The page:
Black and white photo of an old thatch roof cabin and a family


THE CAYMAN ISLANDS WAS FIRST SPOTTED BY CHRISTOPHER COLUMBUS in 1503, who named them “Las Tortugas” – Spanish for turtles, which were found in abundance in the surrounding seas.

In 1670, the islands were acquired by the British from Spain. The Treaty of Madrid decreed the islands a British possession and a dependency of Jamaica. Permanent settlement of the islands began in the 1730s.

The name of the islands was changed to Cayman, after the Carib word caymanas, a local species of crocodile. In the days of piracy on the high seas, buccaneers used the islands as a base to replenish supplies. Among the famous privateers landing here in the 18th century were Blackbeard and Henry Morgan.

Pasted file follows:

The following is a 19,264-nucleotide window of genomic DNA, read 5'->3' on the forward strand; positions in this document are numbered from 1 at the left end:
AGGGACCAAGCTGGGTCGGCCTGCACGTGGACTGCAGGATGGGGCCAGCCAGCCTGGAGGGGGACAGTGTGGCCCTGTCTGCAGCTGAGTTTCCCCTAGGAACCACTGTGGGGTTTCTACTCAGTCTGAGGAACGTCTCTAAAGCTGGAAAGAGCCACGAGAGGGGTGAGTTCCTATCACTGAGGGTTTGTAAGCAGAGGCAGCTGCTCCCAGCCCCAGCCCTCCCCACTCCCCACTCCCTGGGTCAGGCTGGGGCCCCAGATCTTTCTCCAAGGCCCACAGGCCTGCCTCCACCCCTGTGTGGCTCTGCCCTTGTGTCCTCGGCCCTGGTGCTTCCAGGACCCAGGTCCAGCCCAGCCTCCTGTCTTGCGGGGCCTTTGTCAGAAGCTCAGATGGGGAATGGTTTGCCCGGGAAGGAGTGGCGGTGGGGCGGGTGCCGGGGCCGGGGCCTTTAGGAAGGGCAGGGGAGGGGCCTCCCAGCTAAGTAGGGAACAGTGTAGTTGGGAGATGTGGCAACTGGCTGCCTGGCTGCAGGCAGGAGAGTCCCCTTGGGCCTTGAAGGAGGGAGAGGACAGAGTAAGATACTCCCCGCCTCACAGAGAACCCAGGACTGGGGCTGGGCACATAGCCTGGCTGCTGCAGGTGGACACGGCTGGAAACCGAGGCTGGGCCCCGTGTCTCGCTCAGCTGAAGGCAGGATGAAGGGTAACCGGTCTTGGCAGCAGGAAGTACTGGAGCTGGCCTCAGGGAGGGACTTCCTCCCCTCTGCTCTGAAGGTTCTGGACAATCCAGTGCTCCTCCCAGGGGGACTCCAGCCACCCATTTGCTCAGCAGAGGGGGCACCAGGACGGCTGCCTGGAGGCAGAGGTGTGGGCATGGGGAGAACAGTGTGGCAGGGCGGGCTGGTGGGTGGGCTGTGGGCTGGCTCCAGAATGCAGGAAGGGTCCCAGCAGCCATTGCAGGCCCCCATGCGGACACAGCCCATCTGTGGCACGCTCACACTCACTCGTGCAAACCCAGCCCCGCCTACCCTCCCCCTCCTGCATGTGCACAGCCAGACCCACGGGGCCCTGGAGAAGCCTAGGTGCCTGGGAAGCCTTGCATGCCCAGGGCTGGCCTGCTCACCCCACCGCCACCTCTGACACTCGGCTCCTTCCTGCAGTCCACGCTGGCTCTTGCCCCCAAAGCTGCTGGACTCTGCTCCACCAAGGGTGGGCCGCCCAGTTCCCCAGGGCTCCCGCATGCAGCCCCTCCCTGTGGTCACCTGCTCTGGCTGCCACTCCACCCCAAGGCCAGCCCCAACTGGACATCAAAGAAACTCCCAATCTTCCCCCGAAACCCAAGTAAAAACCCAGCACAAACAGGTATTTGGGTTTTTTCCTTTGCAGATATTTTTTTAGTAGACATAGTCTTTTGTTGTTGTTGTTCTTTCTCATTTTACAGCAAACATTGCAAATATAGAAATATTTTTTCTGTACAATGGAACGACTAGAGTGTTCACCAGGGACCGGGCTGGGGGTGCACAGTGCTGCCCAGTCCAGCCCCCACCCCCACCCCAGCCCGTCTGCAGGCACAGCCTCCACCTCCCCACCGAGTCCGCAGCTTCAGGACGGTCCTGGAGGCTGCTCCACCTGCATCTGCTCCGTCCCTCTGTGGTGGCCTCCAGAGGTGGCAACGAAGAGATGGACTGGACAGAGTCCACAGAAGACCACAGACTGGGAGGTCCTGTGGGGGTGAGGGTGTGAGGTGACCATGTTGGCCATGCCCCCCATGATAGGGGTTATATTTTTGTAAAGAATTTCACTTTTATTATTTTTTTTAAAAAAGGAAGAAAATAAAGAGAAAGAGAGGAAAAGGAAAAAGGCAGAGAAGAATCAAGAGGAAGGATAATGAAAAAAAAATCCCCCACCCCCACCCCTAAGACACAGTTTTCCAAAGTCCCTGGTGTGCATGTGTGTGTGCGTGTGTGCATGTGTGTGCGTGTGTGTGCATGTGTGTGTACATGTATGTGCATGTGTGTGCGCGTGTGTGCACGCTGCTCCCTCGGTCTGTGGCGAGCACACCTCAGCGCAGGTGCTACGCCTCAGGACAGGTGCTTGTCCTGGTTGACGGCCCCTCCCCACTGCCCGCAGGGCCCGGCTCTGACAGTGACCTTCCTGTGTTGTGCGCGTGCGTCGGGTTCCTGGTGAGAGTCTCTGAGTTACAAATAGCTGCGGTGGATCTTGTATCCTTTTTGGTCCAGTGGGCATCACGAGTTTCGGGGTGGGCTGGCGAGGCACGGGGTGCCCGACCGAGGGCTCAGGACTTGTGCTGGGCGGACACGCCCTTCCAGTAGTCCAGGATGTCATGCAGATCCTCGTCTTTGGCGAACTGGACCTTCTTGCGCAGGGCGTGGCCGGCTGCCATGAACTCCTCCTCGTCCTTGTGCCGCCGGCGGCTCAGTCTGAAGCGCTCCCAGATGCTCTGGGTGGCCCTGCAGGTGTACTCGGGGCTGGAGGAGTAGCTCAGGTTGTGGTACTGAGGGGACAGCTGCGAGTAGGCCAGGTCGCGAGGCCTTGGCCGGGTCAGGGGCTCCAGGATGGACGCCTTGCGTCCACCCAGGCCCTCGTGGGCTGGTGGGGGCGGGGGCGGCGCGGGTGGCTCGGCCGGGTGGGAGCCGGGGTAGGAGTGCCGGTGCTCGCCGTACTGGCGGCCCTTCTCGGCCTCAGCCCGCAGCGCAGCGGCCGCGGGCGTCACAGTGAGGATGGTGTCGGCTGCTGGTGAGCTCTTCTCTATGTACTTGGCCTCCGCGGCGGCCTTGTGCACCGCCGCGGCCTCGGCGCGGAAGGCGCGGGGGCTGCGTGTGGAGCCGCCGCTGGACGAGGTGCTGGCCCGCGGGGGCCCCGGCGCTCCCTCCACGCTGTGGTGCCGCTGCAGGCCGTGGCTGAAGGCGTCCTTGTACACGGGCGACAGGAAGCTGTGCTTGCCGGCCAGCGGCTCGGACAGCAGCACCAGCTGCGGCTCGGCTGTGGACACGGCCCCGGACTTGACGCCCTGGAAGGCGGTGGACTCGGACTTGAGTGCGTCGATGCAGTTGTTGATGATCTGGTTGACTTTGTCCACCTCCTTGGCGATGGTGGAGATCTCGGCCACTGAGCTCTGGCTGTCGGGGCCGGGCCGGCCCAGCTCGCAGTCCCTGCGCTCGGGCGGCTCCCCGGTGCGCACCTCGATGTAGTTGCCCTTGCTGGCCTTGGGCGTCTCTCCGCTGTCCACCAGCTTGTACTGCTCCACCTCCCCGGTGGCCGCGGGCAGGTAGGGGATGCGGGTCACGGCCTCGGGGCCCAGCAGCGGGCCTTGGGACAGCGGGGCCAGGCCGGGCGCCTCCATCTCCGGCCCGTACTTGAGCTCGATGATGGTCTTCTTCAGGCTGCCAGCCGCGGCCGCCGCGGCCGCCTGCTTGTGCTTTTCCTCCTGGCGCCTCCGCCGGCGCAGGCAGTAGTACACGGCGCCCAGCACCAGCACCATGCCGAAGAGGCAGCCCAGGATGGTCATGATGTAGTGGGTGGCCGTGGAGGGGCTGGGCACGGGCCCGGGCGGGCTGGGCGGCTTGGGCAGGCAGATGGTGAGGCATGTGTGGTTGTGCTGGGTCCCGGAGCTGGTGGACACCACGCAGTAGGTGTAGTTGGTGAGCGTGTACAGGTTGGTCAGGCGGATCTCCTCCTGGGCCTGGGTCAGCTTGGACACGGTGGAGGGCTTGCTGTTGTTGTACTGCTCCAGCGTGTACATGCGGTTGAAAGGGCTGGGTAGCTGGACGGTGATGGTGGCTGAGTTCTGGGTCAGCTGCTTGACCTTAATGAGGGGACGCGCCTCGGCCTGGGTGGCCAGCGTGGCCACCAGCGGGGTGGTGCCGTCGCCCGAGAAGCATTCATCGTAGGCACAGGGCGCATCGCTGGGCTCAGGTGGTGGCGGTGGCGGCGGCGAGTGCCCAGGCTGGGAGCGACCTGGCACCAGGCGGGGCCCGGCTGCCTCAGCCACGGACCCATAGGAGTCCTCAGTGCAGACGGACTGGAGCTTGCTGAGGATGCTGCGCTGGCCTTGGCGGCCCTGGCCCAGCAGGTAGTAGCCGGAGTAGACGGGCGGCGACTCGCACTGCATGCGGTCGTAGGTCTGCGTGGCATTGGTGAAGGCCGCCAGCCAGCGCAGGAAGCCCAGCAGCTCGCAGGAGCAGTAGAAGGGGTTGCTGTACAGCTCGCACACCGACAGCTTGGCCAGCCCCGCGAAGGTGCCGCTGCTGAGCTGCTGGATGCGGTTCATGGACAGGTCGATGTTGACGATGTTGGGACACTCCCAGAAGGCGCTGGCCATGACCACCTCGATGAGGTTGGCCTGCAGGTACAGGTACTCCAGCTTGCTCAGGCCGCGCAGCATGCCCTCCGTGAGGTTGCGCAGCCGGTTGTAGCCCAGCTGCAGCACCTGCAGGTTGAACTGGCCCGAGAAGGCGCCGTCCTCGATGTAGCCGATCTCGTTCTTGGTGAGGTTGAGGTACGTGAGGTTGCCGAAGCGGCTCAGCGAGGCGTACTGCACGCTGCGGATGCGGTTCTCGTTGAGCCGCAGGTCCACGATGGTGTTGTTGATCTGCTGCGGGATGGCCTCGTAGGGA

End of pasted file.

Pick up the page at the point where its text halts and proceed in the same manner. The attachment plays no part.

In 1831, the leaders of the day met at  Pedro St. James in Bodden Town Pedro St. James in Bodden Town to form the first elected parliament. In 1962, Jamaica became independent while Cayman remained a British colony, now referred to as an Overseas Territory.